USC at Sundance
Tuesday night, students and alumni of the School of Cinematic Arts celebrated their projects that have been accepted at the Sundance Film Festival. The annual USC Festival Cocktail Party, held at the Riverhorse in Downtown Park City, Utah, has become tradition for Trojans visiting Utah during the famed film festival.
âThis is one of the largest gatherings of alumni of the School of Cinematic Arts throughout the entire year,â CEO of the USC Alumni Association Scott Mory said. âAnd for us itâs important to be where our alumni are so we can support them.â
This year, Sundance is showcasing films from more than 25 USC filmmakers with entries spread across all of Sundanceâs categories. The films represent a non-ageist cross section of USC-bred talent and, with many having more than one alumnus in its credits, itâs no wonder that the party was packed.
Some notable films from this year include The Dry Land, written and directed by Ryan Piers Williams (â05), co-produced by Jason Berman (â06), with cinematography by Gavin Kelly (â04); Night Catches Us, co-produced by Katie Mustard (â01); and Lucky, directed by Jeffrey Blitz (â97), edited by Yana Gorskaya (â02), with supervising post sound by Peter Brown (â95).
Even the instant hit The Kids Are All Right starring Julianne Moore and Annette Bening was co-produced by alumnus Joel Newton (â00).
As one of the most influential film schools in the country, itâs only fitting that projects made by alumni are being shown at an industry-defining festival such as Sundance. And with such a long-standing history in the medium, itâs no wonder the work of former USC students have been chosen to represent the future of independent cinema.
These include films not only accepted by the Sundance Institute, but also by the concurrently running Slamdance Festival and the Windrider Forum. Since independent filmmaking, by definition, relies heavily on film financing outside the major studio system and acceptance at these annual events aids filmmakers in getting their movie out to the public.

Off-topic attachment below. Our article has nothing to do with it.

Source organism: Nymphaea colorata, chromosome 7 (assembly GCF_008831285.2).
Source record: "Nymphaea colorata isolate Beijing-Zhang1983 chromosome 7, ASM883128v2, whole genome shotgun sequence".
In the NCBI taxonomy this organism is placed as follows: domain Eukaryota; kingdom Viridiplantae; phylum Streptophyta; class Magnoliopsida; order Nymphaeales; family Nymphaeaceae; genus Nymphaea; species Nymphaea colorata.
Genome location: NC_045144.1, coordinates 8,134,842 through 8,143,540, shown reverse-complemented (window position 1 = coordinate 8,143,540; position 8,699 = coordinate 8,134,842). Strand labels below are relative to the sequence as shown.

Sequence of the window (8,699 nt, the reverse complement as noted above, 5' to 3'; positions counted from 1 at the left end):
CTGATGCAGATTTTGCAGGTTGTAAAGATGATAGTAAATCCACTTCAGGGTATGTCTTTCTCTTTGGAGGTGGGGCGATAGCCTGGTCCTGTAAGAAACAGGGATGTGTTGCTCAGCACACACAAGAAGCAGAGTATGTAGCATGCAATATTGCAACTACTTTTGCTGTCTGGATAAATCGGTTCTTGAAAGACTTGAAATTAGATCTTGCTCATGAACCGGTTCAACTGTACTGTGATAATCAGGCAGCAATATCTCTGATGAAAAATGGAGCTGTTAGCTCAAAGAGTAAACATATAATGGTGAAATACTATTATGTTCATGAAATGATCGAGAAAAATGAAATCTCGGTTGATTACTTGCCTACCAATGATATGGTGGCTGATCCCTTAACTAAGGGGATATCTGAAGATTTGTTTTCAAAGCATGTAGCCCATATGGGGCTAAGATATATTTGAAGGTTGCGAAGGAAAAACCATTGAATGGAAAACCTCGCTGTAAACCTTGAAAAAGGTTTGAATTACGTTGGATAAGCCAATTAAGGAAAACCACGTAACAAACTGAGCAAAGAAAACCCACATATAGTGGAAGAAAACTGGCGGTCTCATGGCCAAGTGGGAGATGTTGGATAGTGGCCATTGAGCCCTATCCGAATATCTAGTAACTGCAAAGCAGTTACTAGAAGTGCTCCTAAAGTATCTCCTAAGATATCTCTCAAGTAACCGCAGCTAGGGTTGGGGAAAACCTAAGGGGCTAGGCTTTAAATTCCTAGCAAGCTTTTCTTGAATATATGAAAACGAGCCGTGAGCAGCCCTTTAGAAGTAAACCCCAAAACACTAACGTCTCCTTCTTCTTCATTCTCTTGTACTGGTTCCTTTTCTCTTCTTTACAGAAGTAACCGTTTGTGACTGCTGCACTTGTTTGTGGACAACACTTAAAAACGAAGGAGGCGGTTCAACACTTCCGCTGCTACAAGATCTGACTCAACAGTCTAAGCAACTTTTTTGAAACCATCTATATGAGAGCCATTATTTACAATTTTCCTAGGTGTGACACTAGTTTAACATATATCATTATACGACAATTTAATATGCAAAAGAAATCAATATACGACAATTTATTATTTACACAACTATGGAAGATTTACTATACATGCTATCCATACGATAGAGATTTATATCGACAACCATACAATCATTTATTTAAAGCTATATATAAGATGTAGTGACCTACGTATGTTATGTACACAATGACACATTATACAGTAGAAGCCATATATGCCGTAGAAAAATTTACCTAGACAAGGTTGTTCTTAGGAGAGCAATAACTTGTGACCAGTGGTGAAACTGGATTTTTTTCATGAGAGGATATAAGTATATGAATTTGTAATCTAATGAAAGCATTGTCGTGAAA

Professor Howard A. Rodman, a SCA screenwriting professor, says the purpose of a USC party at Sundance is to unite all of the Trojans spending the week in Park City.
âItâs about gathering together the community,â Rodman said. âThere is an enormous number of USC people who come here for the festival in all kinds of capacities, both as filmmakers and as moviegoers.â
Organizing a party during the largest independent film festival, however, is no easy task. Once the Sundance Instituteâs selection process results are released in December, Justin Wilson â director of alumni relations for the School of Cinematic Arts â gets to work. His team starts by sending out an e-mail blast to more than 10,000 USC students and alumni, inviting them to RSVP and share whether they participated in the upcoming films. Those who indicate direct involvement with an accepted work are invited to an exclusive filmmakersâ breakfast the day before the party so they can meet their fellow USC filmmakers and build further relationships in the industry.
âWe come to Sundance to act as cheerleaders for all of the USC alumni and student filmmakers,â Wilson said. âWe want to support them in any way we can, and the party is a good way for all them to mingle in one setting.â
Whatâs also great about the eveningâs cocktail party is that the greater USC community is involved as well. Because the event is also sponsored by the USC Alumni Association, it represents commitment from the larger community and ensures that the focus is not only on those directly affiliated with the SCA.
As Rodman puts it: âSundance is a place where filmmakers make films that change peopleâs lives … These are films that change the world.â